I wanted to embroil the children in something larger than themselves, as they were in the story - not merely to show them fleeing from some undrawable "baddie." The antagonist that Meg, Charles Wallace, and Calvin face is depicted simplistically in the tale (simply referred to as "The Black Thing") but it collectively refers to anything springing from the worst aspects of ourselves: our fear, our hatred. The Black Thing is in us, in the children. It sings its own song. It caresses.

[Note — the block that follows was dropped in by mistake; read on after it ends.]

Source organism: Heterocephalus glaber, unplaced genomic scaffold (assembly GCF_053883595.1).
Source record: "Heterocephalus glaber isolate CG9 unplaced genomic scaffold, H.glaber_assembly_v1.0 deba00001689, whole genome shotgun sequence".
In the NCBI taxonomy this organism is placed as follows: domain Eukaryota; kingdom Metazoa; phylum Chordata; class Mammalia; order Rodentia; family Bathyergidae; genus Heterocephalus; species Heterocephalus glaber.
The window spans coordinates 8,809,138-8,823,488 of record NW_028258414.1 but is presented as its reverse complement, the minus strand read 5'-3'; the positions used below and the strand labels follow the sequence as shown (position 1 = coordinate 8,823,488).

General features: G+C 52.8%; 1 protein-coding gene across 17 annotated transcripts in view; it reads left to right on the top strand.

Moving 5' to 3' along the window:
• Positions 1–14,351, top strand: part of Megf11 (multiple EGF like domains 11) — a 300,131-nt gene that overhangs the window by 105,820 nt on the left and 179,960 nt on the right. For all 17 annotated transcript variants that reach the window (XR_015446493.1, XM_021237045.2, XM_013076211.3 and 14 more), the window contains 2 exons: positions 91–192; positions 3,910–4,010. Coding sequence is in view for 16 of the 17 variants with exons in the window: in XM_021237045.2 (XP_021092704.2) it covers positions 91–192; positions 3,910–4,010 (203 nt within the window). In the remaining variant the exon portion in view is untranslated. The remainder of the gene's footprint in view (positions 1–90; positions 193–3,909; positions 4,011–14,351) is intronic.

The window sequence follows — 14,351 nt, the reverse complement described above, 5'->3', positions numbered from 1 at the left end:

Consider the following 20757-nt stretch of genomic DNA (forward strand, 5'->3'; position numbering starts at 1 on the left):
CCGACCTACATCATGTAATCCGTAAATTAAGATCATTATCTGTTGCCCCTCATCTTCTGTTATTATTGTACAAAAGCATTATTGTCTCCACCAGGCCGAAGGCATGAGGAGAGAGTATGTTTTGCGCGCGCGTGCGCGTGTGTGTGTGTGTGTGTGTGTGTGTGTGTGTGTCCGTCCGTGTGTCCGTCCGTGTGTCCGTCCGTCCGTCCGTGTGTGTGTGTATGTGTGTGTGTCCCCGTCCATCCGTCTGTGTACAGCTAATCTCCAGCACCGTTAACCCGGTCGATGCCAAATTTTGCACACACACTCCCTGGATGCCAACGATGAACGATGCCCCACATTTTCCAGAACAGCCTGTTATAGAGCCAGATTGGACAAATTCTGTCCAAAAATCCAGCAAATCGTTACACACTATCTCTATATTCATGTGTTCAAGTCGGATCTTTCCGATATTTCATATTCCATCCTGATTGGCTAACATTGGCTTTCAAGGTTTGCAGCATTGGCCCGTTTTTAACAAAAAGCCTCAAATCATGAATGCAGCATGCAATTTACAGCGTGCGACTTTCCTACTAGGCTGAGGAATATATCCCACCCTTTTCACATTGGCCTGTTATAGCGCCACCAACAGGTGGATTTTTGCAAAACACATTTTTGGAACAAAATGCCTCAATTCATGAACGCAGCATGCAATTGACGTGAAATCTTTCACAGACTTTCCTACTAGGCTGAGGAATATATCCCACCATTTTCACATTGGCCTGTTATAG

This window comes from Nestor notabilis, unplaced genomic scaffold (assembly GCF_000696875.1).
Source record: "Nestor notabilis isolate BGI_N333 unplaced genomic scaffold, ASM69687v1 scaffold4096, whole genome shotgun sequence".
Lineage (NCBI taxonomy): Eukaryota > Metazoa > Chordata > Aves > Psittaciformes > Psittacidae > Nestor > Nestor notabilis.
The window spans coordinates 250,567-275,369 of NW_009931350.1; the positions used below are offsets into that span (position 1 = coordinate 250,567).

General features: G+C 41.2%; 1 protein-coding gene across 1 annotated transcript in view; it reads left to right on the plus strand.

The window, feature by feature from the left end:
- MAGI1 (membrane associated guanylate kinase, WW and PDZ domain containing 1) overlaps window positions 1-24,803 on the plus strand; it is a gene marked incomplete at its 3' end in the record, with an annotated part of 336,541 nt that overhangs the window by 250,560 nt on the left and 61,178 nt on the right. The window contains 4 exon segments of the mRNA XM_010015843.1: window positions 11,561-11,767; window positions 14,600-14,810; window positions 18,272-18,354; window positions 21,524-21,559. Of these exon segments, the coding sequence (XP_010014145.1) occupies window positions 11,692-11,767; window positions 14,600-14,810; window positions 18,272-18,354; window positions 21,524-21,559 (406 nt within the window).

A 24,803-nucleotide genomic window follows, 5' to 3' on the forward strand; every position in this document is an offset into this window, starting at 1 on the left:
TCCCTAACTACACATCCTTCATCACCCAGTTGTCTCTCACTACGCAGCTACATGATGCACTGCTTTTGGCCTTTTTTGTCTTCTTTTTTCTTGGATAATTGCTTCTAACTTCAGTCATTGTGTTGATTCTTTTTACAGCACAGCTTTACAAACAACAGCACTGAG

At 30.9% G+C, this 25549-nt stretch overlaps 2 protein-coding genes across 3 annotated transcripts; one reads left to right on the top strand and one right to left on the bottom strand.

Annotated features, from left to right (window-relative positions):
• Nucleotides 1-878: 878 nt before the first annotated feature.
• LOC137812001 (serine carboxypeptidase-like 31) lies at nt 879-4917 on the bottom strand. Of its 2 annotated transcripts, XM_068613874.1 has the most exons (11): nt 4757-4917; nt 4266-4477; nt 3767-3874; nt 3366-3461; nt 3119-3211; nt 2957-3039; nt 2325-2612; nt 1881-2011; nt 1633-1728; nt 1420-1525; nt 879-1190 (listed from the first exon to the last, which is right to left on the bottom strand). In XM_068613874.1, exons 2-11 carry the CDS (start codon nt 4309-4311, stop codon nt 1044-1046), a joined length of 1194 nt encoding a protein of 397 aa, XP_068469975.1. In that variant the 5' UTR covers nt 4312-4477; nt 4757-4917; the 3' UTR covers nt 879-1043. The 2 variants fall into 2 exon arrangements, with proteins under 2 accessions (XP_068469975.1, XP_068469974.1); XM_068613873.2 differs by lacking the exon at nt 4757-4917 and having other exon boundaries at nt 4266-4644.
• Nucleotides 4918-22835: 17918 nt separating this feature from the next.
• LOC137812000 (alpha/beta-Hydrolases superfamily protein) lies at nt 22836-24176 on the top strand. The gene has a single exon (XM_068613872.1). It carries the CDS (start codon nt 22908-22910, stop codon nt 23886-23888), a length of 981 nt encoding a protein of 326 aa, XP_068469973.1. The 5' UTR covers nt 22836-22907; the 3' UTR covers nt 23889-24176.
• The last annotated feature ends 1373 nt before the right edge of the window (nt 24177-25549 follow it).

Above, in the stars, hover the shape-shifting, time-bending entities known as the Mrs. W's (Whatsit, Who, Which). Although they twine tendrils down among the children, they're held at a distance, fundamentally removed. Etched in starlight, they watch protectively, but leave the children to face their challenges alone. They're lit with starlight, bannered by hints at their angelic nature.